I had talked to Charles earlier in the international resource centre about his life in the Atlas Centre, the men’s DP centre in Tralee. Charles was a surgeon from the Middle East, and he had just heard that he had been granted leave to remain in Ireland. Charles had been shocked at the racism he had met with in Tralee. ‘I volunteered to help with local work with poor people, and had to give it up, people simply insulted me and my background. In the centre where I have lived for over a year, every single weekend when the pubs shut a gang of young men fill the street outside chanting “Go Home”, and throw things at the windows. The police do nothing.’
Charles had prepared for our meeting by writing a detailed list of points he wanted to raise with me.
Charles told me of his despair at ‘feeling useless, defenceless, and confused’, and admitted he had felt suicidal at times. ‘In there, time turns against you, you feel ashamed of living in Direct Provision. The racism makes you feel you have no respect in society even amongst other asylum seekers. Other people in the centre suffered racism and abused people like me as a defence mechanism, facing racism by harming good people.’ He was worried about his professional skills as a surgeon deteriorating with his forced absence from practice. ‘We may be banned from working but they should allow volunteering for professional people, it is about more than just the money.’ Now he was leaving Direct Provision he was obviously very anxious about facing ‘real life’ again.
Direct Provision and dispersal
DP centres are not closed detention centres, new asylum seekers ‘decide’ whether they go into the DP centres and are free to leave. In 2015 there were an estimated 7,937 people in the Irish asylum system, 45 per cent living in DP accommodation, and 55 per cent living ‘outside Direct Provision‘.
The DP system commenced in April 2000, offering asylum seekers bed and board accommodation, and an allowance of €19.10 a week per adult, with an additional €9.60 a week per child. The system of DP also provides health care through the medical card scheme, and education up to the age of 18 for children of asylum seekers. Asylum seekers are not entitled to any other form of welfare payment. They are not allowed to work, and Ireland is the only EU state with a complete prohibition on working. If they decide not to stay in the centres they become destitute and homeless.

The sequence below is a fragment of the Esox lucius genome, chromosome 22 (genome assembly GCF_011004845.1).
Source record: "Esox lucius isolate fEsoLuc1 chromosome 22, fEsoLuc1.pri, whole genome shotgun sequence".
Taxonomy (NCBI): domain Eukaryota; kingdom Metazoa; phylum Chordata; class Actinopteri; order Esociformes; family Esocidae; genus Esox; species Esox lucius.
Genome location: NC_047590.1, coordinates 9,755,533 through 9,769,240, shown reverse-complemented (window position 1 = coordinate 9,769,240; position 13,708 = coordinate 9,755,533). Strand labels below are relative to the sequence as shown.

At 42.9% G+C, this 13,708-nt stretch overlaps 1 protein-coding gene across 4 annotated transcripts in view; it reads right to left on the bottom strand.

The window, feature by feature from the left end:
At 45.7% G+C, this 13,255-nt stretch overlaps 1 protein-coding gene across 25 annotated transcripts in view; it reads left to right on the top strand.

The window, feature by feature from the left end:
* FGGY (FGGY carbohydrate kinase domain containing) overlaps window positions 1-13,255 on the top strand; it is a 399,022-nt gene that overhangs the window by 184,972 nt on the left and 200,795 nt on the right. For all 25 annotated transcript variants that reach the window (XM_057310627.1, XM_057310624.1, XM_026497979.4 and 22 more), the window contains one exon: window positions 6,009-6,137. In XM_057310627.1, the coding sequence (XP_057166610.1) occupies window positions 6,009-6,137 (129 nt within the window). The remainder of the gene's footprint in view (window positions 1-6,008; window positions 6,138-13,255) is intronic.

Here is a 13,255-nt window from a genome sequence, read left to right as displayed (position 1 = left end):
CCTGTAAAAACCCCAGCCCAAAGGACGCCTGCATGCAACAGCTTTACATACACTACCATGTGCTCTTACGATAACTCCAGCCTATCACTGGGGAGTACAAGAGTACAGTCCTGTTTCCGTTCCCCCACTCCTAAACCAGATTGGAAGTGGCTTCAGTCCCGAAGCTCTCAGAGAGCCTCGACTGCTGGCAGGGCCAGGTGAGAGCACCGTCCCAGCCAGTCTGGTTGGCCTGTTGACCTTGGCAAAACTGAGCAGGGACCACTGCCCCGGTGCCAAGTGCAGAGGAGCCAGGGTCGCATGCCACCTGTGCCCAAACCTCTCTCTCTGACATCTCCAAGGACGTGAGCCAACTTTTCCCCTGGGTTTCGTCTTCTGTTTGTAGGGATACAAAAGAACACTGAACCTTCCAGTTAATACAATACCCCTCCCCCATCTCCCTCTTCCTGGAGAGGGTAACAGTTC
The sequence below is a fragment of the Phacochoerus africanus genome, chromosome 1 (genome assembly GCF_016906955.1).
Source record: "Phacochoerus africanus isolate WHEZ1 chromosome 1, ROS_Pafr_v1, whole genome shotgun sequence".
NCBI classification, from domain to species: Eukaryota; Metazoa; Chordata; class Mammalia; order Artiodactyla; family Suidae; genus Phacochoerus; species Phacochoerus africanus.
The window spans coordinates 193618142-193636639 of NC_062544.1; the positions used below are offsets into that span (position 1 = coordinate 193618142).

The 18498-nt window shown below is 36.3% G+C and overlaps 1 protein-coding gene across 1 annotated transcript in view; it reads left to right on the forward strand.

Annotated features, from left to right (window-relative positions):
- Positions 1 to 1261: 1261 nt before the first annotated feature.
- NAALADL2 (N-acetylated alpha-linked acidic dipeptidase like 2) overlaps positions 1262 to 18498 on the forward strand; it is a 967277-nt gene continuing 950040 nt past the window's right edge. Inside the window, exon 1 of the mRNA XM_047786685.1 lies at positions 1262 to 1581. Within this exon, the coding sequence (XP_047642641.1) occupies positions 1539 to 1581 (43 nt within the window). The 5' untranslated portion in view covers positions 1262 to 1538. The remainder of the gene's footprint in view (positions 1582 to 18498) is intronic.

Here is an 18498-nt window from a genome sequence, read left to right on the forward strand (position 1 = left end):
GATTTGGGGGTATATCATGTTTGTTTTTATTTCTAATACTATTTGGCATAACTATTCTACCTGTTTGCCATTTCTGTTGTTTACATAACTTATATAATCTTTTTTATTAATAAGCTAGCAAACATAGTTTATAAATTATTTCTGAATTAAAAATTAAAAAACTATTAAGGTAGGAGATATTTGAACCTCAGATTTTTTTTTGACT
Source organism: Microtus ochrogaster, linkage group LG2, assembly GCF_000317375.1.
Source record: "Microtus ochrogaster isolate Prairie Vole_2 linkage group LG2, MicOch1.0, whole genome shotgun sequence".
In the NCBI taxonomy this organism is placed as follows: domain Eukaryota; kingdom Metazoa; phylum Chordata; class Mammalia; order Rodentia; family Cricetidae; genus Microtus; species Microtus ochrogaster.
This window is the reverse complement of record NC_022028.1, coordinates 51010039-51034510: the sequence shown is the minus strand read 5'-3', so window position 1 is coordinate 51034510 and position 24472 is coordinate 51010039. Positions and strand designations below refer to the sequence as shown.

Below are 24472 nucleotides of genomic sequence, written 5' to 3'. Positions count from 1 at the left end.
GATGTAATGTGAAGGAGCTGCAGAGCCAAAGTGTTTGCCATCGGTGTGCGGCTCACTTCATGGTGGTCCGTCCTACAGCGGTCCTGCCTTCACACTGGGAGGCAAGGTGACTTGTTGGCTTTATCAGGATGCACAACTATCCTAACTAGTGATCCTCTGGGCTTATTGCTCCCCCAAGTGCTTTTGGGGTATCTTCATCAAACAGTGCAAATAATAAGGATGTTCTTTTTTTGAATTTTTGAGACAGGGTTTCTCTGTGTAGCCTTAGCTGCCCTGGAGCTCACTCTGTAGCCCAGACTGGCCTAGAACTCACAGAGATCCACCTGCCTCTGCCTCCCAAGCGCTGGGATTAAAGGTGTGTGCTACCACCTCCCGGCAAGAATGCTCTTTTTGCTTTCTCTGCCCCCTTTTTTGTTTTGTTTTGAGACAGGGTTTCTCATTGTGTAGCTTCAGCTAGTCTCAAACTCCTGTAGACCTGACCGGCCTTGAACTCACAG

Asylum seekers in DP are dispersed throughout Ireland, often in disused holiday camps, hotels, convents, hostels and caravan sites. Many of the DP centres are in remote rural or coastal areas. In these areas, the cost of living is often higher than in Dublin and the €19.10 buys less, and the value of the payment has been further eroded by inflation over the seventeen years it has remained unchanged.
Direct Provision: ‘an agonizing and wasted existence’ – ’a form of apartheid’
Echoing Charles and many others who have looked at or directly experienced DP, in 2012, researcher Zoe O’Reilly after interviewing residents, described their life in DP as ‘an agonizing and wasted existence.’
‘They wait in an institutional limbo for a final decision on their claims. Fed and housed through the “direct provision” system, people are kept on the margins of society, unable to access employment or education, and forced to live a “life without choice” … They are simultaneously inside and outside: inside a system which controls their everyday life and decisions, and yet kept outside of mainstream society, prevented from integrating through a series of deliberate measures’. 
By December 2000, 62 DP centres were operating, increasing to 84 centres consisting of nine reception centres and 75 accommodation centres. The first report on the system of direct provision in July 2001 for the Irish Refugee Council and the Combat Poverty Agency, Beyond the Pale: Asylum Seeking Children and Social Inclusion in Ireland, raised serious concerns about the system. The recommendations were direct and damning:
- Direct provision should be abolished
- Direct provision fosters poverty and exclusion within Irish communities. Asylum seekers on direct provision experience poverty to a greater extent than other categories of asylum seeker. Asylum seekers in ‘direct provision’ had household incomes which fell below the 20 percent poverty line. The extreme poverty experienced by asylum-seeking children in “direct provision” is a direct outcome of current asylum seeker policy.
- Those who have been accommodated under direct provision are subject to a form of apartheid whereby they are compelled to live apart from the majority community without the social and material support structures to interact with the native population.